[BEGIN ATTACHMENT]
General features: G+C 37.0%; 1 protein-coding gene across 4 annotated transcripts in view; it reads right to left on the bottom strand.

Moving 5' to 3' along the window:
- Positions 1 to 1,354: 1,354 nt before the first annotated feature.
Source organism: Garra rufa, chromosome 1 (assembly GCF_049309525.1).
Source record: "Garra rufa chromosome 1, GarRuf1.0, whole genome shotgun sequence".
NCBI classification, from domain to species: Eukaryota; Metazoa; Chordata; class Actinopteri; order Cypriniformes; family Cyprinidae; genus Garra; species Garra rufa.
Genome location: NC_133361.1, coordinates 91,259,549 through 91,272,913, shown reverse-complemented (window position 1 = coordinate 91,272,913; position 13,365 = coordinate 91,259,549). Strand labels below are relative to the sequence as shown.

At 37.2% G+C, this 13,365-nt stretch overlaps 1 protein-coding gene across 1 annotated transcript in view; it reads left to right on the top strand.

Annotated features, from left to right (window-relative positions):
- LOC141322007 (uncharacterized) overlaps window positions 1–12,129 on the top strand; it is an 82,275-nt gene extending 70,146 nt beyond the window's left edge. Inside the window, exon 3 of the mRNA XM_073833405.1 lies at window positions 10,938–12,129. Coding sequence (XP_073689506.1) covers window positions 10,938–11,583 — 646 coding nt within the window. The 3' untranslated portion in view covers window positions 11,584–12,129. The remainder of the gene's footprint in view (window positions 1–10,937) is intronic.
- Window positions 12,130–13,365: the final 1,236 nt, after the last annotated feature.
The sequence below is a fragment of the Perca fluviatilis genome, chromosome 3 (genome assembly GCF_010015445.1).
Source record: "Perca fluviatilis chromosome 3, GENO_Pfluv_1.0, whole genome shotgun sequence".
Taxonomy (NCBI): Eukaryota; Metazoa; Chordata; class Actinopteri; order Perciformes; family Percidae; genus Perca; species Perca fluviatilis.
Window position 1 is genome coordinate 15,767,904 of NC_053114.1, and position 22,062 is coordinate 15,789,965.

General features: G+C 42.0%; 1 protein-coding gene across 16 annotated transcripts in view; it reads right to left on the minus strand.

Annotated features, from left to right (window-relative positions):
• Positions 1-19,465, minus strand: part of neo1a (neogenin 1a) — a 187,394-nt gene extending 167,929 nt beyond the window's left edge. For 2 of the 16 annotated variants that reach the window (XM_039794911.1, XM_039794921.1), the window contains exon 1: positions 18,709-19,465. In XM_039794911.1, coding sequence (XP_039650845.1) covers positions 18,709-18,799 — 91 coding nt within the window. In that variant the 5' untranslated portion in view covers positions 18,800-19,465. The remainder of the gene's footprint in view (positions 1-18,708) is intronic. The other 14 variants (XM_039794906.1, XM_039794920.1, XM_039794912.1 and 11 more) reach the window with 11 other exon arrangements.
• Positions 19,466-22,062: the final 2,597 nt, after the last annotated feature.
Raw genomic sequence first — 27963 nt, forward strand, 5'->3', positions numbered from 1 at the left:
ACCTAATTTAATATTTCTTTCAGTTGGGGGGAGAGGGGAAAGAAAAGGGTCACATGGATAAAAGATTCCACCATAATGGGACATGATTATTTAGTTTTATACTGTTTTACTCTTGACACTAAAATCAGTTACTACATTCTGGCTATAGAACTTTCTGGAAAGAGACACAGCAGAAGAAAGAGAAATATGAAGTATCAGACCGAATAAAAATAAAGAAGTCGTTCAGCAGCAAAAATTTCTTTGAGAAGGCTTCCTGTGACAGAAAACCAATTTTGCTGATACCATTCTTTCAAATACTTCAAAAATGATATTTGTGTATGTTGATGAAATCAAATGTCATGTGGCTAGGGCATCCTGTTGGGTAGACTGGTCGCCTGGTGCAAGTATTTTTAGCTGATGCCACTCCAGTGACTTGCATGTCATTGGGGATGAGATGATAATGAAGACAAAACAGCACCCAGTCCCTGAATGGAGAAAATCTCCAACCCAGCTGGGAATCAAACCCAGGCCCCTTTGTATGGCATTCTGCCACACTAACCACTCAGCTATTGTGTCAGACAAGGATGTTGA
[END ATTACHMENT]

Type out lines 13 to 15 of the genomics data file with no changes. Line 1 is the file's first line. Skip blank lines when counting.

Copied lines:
Source record: "Perca fluviatilis chromosome 3, GENO_Pfluv_1.0, whole genome shotgun sequence".
Taxonomy (NCBI): Eukaryota; Metazoa; Chordata; class Actinopteri; order Perciformes; family Percidae; genus Perca; species Perca fluviatilis.
Window position 1 is genome coordinate 15,767,904 of NC_053114.1, and position 22,062 is coordinate 15,789,965.